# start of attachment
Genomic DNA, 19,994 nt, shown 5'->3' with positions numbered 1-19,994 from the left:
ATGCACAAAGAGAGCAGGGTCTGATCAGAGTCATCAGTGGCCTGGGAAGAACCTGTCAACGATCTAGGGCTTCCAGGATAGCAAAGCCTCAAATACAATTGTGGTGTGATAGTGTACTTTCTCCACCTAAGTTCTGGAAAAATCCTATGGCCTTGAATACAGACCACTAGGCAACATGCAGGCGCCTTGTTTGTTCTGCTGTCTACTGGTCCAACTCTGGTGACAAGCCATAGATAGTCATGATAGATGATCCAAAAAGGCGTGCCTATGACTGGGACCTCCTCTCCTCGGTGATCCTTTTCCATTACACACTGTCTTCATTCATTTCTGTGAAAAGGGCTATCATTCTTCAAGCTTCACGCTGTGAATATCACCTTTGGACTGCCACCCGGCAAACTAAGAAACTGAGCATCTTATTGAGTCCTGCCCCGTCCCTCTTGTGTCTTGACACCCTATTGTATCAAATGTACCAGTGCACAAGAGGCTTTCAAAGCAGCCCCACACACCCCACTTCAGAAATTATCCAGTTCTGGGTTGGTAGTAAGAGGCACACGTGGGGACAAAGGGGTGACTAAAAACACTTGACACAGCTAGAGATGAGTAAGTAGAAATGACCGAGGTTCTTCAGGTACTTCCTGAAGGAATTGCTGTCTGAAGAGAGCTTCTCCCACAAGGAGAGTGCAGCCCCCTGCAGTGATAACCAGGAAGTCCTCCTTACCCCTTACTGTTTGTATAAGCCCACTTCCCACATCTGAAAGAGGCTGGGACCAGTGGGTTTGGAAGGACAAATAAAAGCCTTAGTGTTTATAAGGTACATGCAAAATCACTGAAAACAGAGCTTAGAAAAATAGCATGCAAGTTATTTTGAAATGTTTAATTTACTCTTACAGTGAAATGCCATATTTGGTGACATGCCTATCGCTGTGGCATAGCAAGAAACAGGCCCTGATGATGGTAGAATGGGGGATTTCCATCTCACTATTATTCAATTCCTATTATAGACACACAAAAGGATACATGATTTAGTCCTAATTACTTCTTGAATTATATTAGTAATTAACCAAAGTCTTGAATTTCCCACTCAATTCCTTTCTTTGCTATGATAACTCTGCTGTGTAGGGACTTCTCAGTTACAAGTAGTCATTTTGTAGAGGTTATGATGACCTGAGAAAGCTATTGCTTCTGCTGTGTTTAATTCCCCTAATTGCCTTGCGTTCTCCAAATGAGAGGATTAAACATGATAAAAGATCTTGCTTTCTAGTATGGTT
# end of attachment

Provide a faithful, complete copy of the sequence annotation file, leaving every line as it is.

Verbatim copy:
Genomic DNA, 19,994 nt, shown 5'->3' with positions numbered 1-19,994 from the left:
ATGCACAAAGAGAGCAGGGTCTGATCAGAGTCATCAGTGGCCTGGGAAGAACCTGTCAACGATCTAGGGCTTCCAGGATAGCAAAGCCTCAAATACAATTGTGGTGTGATAGTGTACTTTCTCCACCTAAGTTCTGGAAAAATCCTATGGCCTTGAATACAGACCACTAGGCAACATGCAGGCGCCTTGTTTGTTCTGCTGTCTACTGGTCCAACTCTGGTGACAAGCCATAGATAGTCATGATAGATGATCCAAAAAGGCGTGCCTATGACTGGGACCTCCTCTCCTCGGTGATCCTTTTCCATTACACACTGTCTTCATTCATTTCTGTGAAAAGGGCTATCATTCTTCAAGCTTCACGCTGTGAATATCACCTTTGGACTGCCACCCGGCAAACTAAGAAACTGAGCATCTTATTGAGTCCTGCCCCGTCCCTCTTGTGTCTTGACACCCTATTGTATCAAATGTACCAGTGCACAAGAGGCTTTCAAAGCAGCCCCACACACCCCACTTCAGAAATTATCCAGTTCTGGGTTGGTAGTAAGAGGCACACGTGGGGACAAAGGGGTGACTAAAAACACTTGACACAGCTAGAGATGAGTAAGTAGAAATGACCGAGGTTCTTCAGGTACTTCCTGAAGGAATTGCTGTCTGAAGAGAGCTTCTCCCACAAGGAGAGTGCAGCCCCCTGCAGTGATAACCAGGAAGTCCTCCTTACCCCTTACTGTTTGTATAAGCCCACTTCCCACATCTGAAAGAGGCTGGGACCAGTGGGTTTGGAAGGACAAATAAAAGCCTTAGTGTTTATAAGGTACATGCAAAATCACTGAAAACAGAGCTTAGAAAAATAGCATGCAAGTTATTTTGAAATGTTTAATTTACTCTTACAGTGAAATGCCATATTTGGTGACATGCCTATCGCTGTGGCATAGCAAGAAACAGGCCCTGATGATGGTAGAATGGGGGATTTCCATCTCACTATTATTCAATTCCTATTATAGACACACAAAAGGATACATGATTTAGTCCTAATTACTTCTTGAATTATATTAGTAATTAACCAAAGTCTTGAATTTCCCACTCAATTCCTTTCTTTGCTATGATAACTCTGCTGTGTAGGGACTTCTCAGTTACAAGTAGTCATTTTGTAGAGGTTATGATGACCTGAGAAAGCTATTGCTTCTGCTGTGTTTAATTCCCCTAATTGCCTTGCGTTCTCCAAATGAGAGGATTAAACATGATAAAAGATCTTGCTTTCTAGTATGGTT